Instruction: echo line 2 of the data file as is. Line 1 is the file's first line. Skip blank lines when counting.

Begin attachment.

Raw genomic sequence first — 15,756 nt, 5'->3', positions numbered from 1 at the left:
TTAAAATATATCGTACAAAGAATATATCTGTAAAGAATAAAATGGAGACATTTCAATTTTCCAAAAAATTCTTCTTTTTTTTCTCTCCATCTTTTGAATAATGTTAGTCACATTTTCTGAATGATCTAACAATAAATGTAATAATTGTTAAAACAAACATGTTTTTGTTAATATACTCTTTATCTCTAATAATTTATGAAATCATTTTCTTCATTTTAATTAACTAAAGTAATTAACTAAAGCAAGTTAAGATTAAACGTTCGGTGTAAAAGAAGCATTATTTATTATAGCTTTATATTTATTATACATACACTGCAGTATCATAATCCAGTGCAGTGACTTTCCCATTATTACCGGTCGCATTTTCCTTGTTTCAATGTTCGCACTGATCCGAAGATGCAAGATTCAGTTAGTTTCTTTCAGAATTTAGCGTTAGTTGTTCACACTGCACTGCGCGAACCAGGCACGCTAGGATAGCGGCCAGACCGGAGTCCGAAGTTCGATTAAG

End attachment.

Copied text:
TTAAAATATATCGTACAAAGAATATATCTGTAAAGAATAAAATGGAGACATTTCAATTTTCCAAAAAATTCTTCTTTTTTTTCTCTCCATCTTTTGAATAATGTTAGTCACATTTTCTGAATGATCTAACAATAAATGTAATAATTGTTAAAACAAACATGTTTTTGTTAATATACTCTTTATCTCTAATAATTTATGAAATCATTTTCTTCATTTTAATTAACTAAAGTAATTAACTAAAGCAAGTTAAGATTAAACGTTCGGTGTAAAAGAAGCATTATTTATTATAGCTTTATATTTATTATACATACACTGCAGTATCATAATCCAGTGCAGTGACTTTCCCATTATTACCGGTCGCATTTTCCTTGTTTCAATGTTCGCACTGATCCGAAGATGCAAGATTCAGTTAGTTTCTTTCAGAATTTAGCGTTAGTTGTTCACACTGCACTGCGCGAACCAGGCACGCTAGGATAGCGGCCAGACCGGAGTCCGAAGTTCGATTAAG